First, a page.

Retold thousands of ways in folk literature, invoked by dozens of dating reality shows, revised and parodied everywhere from Pretty Woman to "Unbreakable Kimmy Schmidt," the Cinderella tale endures. The story of a human doormat who undergoes magic-assisted metamorphosis and social elevation is just too good to resist.
In fact, it's such a good story that Disney has told it to film audiences twice in the past 12 months, in radically different ways. Last December, Into the Woods presented Stephen Sondheim's fractured, grown-up vision of a Cinderella (Anna Kendrick) who wins the prince and suddenly isn't sure she wants him. Now, with Cinderella, the company returns to the reassuringly old-school version of its 1950 animated feature of the same name, recreating it with live actors, CGI and the occasional twist.
No one should go to Cinderella expecting a "reimagining" along the lines of Maleficent, or even a take-charge, 21st-century fairy-tale heroine like Rapunzel in Tangled. Determinedly predictable in its story and retro in its sensibilities, Kenneth Branagh's film probably wouldn't even have upset anyone in 1900 (once they recovered from the shock of seeing a digitally enhanced world on screen).
Lily James (of "Downton Abbey") plays our heroine, Ella, as a childlike, trusting, whimsical girl raised in the bosom of the kind of family that generally nourishes such traits. But when her doting parents (Hayley Atwell and Ben Chaplin) perish in fairly short order, Ella is thrown on the mercy of a cynical social climber of a stepmother (Cate Blanchett) and her shallow, bickering daughters (Holliday Grainger and Sophie McShera).
Banished to the attic and renamed "Cinderella" by her sneering rivals, the perpetually cheerful Ella experiences an actual bout of depression. So she takes a jaunt into the woods, where she meets a prince in commoner drag (Richard Madden) and begs him to spare the stag he's hunting, thereby winning his heart and putting everything in place for that inevitable ball.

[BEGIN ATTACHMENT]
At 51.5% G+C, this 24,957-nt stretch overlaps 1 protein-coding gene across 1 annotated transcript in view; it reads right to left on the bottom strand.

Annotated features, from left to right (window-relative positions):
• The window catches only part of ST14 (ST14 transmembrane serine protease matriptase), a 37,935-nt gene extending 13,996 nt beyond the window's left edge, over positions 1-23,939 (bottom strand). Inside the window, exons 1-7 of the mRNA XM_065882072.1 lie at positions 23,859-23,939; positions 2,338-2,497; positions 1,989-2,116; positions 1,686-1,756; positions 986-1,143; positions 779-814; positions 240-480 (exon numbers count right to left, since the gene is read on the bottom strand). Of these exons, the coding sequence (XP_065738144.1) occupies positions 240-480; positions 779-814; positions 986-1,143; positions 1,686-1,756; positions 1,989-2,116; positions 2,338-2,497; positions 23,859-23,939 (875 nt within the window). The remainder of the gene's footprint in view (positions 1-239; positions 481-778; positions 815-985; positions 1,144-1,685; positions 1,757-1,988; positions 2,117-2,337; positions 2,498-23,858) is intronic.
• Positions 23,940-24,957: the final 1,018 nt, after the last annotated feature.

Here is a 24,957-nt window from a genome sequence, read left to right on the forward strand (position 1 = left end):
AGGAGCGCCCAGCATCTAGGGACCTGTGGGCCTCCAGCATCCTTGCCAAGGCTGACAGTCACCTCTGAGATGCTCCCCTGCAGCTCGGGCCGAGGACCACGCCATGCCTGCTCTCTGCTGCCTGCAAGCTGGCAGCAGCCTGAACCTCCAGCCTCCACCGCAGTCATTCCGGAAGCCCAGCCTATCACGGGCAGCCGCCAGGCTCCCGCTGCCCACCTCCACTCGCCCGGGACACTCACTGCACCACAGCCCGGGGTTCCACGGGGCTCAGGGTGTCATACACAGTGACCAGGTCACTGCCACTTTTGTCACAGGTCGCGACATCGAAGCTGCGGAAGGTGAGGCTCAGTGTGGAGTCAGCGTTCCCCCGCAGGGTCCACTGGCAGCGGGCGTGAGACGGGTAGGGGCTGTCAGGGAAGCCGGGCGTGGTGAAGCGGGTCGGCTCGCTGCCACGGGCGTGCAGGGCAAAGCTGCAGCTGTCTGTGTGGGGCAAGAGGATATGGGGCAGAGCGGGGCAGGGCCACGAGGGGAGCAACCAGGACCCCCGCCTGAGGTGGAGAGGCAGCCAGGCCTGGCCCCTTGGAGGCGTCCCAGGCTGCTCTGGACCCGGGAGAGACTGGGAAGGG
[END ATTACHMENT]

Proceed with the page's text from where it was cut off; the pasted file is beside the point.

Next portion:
Chris Weitz (About a Boy) has crafted a script that gives the plot occasional subtler shadings; for instance, the stepmother persecutes Cinderella out of insecurity vis-à-vis her dead predecessor, not random malice. Meanwhile, the film's costuming (by Sandy Powell) and production design (by Dante Ferretti) constantly ply the audience with eye candy. Cinderella's home is lit like a pre-Raphaelite interior, with swatches of rich color catching the eye; when Blanchett shows up, dressed and posing like Joan Crawford, she brings with her a decidedly Old Hollywood aesthetic. And Helena Bonham Carter, as the fairy godmother (who also narrates the film), offers much-needed notes of deadpan humor.
But in the end, Cinderella's main appeal is its take-me-as-I-am sincerity — what's left after the clock strikes midnight and magicked finery and sophistication disappear. There are no epic battles or quests added to this fairy tale, no attempt to appeal to the quadrant that might prefer to be watching another Harry Potter. Under all those digital effects, the film is as unadorned as its moral, which Cinderella learned from her mother and repeats often (for some viewers, perhaps, ad nauseam): "Have courage, and be kind."
Older viewers, of course, know that those two good rules of conduct don't guarantee anyone a handsome prince — and that sometimes handsome princes aren't all they're cracked up to be. Placed beside the more complex vision of Into the Woods, this Cinderella looks awfully regressive, but the contrast could start interesting mother-daughter conversations. Why, one might ask, did the tales of ages past exalt so many patiently suffering damsels, and so few who got their hands dirty?
On the plus side, it's hard to believe even a very young viewer would see this vision of passive goodness triumphant as anything but the wistful fantasy it is. While it's as unchallenging as comfort food, this Cinderella is almost as hard to hate.